Remember this bad film from 2005?
Or what about it’s even worse sequel from 2007?
Of course you do, they both had Jessica Alba in them. But apart from that they are both forgettable as they are both utterly crap.
This new Fantastic Four film had all the potential to be much better than the last two failed attempts; a gifted up-and-coming director, an extremely talented young cast and a sci-fi savvy script writer.
So is it better than the previous Fantastic Four films? It is. But barely.
The reboot starts off with child genius Reed Richards creating a homemade transportation machine with his newfound friend Ben Grimm. Fast forward seven years and Reed (Whiplash’s Miles Teller) along with Ben (Billy Elliot’s Jamie Bell) attend their high school science fair where Reed is recruited by Franklin Storm (Reg E. Cathey) to join his scientific research facility to work on interdimensional travel.
Reed works alongside Franklin’s bad boy son Jonny Storm (Fruitvale Station’s Michael B. Jordan), his adopted daughter Susan Storm (House of Cards’ Kate Mara) and the arrogant Victor Von Doom (Toby Kebbell) to successfully build an interdimensional transportation machine.
To celebrate their achievement Reed invites his best bud Ben to come with him, Jonny and Victor to sneak away on a booze-fuelled secret trip to another dimension. What they find there is a mountainous rocky planet with strange green liquid oozing from it. Things go wrong – big time – which leaves the gang fleeing from the unstable planet.
After the shiznit hits the fan, Reed, Jonny, Ben and Sue are all transformed into super-powered beings. Reed turns into Mr Fantastic (aka the stretchy one).
Jonny turns into the Human Torch (aka the flying fiery one).
Ben turns into The Thing (the strong stoney one).
And Sue turns into the Invisible Woman (the flying see through one as if you couldn’t already tell by her name).
Up until this point, roughly midway, the film is thoroughly intriguing as the momentum built in the first half promises to set up a satisfying conclusion. Unfortunately the latter half of Fantastic Four fails to deliver as it is a messy, rushed outcome to a story with lots of potential.
Many of the scenes in the second half feel like they are incomplete as they could have been fleshed out more to develop the story and the characters. For example when the four first discover the frightening extent of their powers in a chilling scene, the film then has a jarring time jump which shifts the narrative a year into the future. This means that you care about the gang before they get their powers but once they become Fantastic you don’t really give a monkeys about them.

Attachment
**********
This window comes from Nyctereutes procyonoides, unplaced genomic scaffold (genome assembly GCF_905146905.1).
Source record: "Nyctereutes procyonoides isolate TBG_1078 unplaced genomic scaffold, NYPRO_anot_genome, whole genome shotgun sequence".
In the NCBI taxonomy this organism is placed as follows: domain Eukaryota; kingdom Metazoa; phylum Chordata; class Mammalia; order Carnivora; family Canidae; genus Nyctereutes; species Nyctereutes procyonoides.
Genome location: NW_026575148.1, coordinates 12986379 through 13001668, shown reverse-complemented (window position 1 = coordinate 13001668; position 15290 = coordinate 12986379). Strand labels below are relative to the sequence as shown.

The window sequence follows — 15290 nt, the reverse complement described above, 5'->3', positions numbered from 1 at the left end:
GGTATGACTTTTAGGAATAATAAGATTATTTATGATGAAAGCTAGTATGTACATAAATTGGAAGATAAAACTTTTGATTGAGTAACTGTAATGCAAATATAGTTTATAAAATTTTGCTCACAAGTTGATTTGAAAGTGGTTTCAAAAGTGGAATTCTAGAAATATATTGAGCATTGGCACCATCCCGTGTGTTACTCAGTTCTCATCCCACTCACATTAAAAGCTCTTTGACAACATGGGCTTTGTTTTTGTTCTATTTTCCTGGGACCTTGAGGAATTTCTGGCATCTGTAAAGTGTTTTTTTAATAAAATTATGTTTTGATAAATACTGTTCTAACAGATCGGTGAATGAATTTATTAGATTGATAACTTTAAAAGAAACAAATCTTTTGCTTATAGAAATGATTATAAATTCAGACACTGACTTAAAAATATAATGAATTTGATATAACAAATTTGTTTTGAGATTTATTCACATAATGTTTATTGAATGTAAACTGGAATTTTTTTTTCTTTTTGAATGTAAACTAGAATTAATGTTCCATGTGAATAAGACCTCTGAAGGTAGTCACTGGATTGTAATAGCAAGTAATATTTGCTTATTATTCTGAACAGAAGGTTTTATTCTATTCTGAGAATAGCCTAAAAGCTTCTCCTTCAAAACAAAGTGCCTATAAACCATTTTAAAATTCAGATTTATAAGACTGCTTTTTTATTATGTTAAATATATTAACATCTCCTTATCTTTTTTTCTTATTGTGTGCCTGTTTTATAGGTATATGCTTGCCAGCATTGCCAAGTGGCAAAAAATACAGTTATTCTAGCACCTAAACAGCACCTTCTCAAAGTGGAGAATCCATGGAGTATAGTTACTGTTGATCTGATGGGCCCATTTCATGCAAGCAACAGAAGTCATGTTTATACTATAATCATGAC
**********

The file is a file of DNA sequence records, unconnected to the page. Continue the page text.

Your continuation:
The villain of the piece, Dr Doom, could also have done with more screen time as he feels like he was just thrown into the third act to give the Fantastic Four someone to trade super powered blows with. To be fair when he first appears in his villainous form, he is absolutely terrifying, but his limited presence in the film, along with some clichéd dialogue (“there is no Victor, there is only Doom”) means that one of Marvel comics’ most iconic supervillains is not given the cinematic justice he deserves.
Fantastic Four does provide some moments of genuine horror, like when Dr Doom goes on a one-man killing spree and the gruesome transformation of the four, as well as cool sci-fi moments like the first interdimensional expedition and the look of the film is a big improvement from the previous two as the CGI offers mainly convincing visuals. The Thing looks particularly good as you’ll believe there is actually a Hulk-sized man made out of orange rocks.
But considering Fantastic Four is a big superhero blockbuster, there’s an absence of action which may leave some viewers feeling they’ve just watched the Fantastic Bore. Apart from the climactic battle between the FF and Dr Doom, which starts off exciting but in the ends feels like it’s over too quick, nothing really happens.
Last month’s Ant-Man had a similar shortage of superhero action but there was enough things going on in the film to make for a very entertaining experience. Fantastic Four, on the other hand, may severely underwhelm many who see it.
Given the talent involved in the making of the film: the gifted cast, the director of 2012’s impressive Chronicle and the writer of last year’s excellent X-Men: Days of Future Past Simon Kinberg, Fantastic Four is somewhat of a disappointment. Personally I respected the attempt to provide something different than the usual comic book hero spectacle but the poor execution of its unique ideas means that the film doesn’t live up to its title.
There’s enough promise to suggest that the hoped for sequel and an X-Men crossover might be much better, but whether any of those will happen now looks doubtful. I had an OK time watching this – even though there’s no Stan Lee cameo – but be warned, you may not. Fantastic Four (which probably should be named the Average Four) scores a:
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